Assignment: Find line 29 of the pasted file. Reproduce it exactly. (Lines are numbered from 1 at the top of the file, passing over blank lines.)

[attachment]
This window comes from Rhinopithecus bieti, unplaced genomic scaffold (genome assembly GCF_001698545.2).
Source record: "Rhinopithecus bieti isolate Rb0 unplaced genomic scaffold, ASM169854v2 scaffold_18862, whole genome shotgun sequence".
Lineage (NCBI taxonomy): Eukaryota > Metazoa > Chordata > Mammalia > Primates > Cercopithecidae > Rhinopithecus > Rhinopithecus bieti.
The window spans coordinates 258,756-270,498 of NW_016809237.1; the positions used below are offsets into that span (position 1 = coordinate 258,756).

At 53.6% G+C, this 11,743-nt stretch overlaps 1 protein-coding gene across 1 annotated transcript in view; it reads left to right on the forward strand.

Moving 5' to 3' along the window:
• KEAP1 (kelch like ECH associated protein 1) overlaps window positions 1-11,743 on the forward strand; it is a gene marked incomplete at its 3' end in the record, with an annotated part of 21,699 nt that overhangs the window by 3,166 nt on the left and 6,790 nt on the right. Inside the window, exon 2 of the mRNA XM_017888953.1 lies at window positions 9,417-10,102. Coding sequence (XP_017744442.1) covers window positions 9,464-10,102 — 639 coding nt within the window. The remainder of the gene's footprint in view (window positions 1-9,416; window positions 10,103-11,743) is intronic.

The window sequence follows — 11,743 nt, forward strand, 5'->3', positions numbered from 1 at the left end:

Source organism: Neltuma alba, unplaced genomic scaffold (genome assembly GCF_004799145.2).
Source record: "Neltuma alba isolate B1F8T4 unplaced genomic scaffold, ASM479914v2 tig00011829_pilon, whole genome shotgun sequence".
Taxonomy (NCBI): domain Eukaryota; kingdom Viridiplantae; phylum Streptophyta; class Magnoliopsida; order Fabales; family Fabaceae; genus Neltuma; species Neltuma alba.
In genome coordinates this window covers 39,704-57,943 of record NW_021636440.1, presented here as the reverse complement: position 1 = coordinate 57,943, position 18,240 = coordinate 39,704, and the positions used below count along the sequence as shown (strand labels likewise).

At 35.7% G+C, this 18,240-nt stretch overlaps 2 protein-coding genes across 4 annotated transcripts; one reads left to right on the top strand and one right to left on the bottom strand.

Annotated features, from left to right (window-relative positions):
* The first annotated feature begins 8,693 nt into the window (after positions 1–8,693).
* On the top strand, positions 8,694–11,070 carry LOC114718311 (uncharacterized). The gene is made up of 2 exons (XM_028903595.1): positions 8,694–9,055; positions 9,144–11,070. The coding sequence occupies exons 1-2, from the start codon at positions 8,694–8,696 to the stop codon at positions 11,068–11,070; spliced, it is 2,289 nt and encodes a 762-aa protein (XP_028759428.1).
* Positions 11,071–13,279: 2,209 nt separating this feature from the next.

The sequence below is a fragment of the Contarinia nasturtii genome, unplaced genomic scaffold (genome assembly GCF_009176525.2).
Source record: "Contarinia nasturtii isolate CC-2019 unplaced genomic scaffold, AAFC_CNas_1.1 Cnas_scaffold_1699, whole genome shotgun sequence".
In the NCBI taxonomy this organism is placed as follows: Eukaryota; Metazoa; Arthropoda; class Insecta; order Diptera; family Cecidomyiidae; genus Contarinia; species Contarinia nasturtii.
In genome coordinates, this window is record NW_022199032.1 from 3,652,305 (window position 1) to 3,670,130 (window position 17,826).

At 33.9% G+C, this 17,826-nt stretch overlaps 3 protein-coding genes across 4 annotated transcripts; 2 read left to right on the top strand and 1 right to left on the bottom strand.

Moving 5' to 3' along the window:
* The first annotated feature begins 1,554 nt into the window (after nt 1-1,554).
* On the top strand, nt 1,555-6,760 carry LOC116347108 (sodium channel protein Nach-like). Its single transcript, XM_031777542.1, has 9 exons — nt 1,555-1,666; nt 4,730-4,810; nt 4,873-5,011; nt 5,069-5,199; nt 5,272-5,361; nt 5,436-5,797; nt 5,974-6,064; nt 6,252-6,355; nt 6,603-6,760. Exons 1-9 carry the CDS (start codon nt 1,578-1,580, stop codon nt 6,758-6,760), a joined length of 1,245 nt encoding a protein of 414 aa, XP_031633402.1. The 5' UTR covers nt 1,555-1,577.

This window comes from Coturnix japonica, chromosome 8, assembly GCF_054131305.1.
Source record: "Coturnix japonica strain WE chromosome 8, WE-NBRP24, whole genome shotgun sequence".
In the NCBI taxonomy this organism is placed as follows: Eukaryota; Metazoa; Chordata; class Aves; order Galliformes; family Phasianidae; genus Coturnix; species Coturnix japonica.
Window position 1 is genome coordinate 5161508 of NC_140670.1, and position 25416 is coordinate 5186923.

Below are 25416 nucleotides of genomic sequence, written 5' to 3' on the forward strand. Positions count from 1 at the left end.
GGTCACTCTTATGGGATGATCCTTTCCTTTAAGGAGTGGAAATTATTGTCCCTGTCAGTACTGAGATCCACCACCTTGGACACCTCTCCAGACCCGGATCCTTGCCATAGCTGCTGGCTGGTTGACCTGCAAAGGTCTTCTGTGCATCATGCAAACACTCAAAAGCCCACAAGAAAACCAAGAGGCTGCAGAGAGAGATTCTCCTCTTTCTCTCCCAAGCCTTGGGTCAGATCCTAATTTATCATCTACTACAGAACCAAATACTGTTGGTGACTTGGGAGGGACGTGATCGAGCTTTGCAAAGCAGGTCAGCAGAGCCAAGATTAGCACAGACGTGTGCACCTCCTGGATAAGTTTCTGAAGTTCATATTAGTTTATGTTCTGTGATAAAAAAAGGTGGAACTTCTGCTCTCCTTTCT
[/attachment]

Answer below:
Window position 1 is genome coordinate 5161508 of NC_140670.1, and position 25416 is coordinate 5186923.